Offers a brief profile of Rogers, and shares his discussions with theologians and psychologists issues in psychotherapy
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"It has never been my intention to inaugurate a 'school' of psychotherapy," claimed psychologist Rogers (1902-1987), but his pioneering influence in client-centered therapy sparked controversy within the profession, as well as among philosophers and religious thinkers. The transcriptions that form the bulk of this volume, however, do not reveal the full force of his impact. Though they probe ideas of fundamental concern to scientists, epistemologists, psychologists and others, the dialogues--many of which were presented, with moderators, at universities and in other public forums--too often lack the spontaneity of spirited intellectual exchange, and Rogers's remark on B. F. Skinner--"I am not quite sure who it is he is talking to, but somehow he is not talking to me"--will resonate for some readers. When declining into parallel monologues, the "conversations" make slow reading, while those with Buber and Tillich offer valuable insights to the faithful. Kirschenbaum wrote On Becoming Carl Rogers and Henderson was a longtime assistant of Rogers.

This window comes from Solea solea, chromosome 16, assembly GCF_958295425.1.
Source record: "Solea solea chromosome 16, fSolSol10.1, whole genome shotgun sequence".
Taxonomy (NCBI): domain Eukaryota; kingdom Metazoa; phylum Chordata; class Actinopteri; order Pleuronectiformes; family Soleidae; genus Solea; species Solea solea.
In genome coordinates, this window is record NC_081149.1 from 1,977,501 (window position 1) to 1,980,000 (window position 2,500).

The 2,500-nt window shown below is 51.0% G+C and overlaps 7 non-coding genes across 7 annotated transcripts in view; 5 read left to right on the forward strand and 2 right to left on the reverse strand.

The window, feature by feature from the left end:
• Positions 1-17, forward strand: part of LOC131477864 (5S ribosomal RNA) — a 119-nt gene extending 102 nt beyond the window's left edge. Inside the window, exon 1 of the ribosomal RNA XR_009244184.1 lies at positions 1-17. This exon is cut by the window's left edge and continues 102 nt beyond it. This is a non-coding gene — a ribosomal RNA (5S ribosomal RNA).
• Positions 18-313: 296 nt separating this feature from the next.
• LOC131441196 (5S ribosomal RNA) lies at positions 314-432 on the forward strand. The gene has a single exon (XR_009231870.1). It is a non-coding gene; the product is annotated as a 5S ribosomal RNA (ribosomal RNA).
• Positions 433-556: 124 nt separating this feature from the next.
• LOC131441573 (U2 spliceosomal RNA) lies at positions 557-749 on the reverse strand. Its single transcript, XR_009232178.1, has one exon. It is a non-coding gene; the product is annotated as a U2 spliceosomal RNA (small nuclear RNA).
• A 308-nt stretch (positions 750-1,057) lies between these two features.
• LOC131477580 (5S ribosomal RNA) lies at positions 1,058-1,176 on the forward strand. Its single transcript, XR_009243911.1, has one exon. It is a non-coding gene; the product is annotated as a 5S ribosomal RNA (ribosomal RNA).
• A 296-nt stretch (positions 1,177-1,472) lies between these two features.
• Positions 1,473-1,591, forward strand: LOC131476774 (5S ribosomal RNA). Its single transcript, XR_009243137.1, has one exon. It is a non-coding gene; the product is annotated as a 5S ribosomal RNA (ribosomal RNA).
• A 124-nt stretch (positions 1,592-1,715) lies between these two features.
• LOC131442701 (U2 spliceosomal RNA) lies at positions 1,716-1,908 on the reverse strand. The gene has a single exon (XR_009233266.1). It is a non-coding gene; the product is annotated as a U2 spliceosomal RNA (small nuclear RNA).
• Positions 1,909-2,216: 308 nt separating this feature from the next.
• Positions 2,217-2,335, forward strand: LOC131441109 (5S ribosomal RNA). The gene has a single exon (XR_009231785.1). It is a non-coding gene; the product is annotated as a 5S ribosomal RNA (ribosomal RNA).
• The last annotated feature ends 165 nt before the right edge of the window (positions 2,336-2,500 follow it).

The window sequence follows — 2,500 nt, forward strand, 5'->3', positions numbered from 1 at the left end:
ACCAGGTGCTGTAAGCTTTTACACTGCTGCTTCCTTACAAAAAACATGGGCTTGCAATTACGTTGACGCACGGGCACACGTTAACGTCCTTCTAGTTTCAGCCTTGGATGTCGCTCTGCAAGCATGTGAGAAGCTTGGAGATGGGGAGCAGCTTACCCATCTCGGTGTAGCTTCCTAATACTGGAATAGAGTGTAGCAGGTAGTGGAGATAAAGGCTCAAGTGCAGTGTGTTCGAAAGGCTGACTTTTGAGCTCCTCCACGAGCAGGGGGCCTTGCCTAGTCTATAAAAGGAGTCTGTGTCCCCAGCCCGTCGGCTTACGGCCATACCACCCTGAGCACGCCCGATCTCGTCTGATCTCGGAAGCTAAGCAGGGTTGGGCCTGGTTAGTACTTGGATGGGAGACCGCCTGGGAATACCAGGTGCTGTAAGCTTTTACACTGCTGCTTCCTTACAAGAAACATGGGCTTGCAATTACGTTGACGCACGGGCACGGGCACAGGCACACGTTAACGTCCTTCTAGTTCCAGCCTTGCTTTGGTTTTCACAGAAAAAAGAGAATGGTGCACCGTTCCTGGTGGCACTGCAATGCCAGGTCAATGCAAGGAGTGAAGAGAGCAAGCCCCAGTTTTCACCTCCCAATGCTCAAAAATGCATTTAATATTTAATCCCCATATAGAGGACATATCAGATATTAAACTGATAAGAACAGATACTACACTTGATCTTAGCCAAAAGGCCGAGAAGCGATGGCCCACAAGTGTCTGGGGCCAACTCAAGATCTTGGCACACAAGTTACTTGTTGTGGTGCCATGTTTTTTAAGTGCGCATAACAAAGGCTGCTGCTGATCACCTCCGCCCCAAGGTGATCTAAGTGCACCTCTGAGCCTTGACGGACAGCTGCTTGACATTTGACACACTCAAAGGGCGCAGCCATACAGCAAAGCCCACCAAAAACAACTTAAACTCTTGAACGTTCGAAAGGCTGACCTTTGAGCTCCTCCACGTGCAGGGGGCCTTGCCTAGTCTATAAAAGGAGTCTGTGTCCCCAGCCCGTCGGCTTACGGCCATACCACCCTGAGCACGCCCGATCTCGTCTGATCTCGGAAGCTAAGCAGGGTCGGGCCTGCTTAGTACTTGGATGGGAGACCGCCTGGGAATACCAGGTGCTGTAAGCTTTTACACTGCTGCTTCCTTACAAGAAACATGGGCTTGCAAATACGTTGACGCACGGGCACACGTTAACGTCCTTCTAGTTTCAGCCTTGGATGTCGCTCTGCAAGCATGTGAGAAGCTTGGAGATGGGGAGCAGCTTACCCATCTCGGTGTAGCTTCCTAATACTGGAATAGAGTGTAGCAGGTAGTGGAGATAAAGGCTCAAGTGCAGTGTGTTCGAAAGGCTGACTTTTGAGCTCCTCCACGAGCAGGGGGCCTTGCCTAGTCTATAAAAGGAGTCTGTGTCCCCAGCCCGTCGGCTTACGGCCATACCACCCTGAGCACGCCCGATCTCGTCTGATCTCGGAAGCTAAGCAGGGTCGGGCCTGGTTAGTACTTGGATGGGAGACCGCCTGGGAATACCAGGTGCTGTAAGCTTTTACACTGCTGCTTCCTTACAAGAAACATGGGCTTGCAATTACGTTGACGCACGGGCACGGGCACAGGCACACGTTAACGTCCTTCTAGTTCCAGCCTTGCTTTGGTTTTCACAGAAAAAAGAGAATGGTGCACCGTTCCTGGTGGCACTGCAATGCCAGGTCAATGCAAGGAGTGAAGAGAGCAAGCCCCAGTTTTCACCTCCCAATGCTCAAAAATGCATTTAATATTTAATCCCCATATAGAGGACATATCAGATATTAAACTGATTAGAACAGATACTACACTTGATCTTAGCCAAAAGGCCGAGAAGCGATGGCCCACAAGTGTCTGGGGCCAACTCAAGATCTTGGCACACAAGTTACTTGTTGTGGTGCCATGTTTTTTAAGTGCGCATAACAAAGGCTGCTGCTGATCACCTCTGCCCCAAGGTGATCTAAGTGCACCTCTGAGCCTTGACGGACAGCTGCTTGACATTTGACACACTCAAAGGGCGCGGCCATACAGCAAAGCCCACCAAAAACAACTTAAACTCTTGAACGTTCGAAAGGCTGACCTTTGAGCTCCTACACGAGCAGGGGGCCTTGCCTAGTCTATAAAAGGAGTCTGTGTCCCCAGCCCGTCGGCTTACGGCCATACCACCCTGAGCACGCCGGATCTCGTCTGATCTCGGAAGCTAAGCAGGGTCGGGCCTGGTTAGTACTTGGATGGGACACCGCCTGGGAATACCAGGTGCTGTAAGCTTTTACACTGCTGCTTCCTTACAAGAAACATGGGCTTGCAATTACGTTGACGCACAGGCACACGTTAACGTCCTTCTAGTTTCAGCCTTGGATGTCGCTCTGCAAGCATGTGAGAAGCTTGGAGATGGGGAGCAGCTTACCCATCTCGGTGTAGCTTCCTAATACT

Copyright 1989 Reed Business Information, Inc.
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Book Description Houghton Mifflin (P), 1989. Paperback. Book Condition: New. Never used!. Bookseller Inventory # P110395483565
Book Description Houghton Mifflin (P). PAPERBACK. Book Condition: New. 0395483565 New Condition. Bookseller Inventory # NEW6.0195674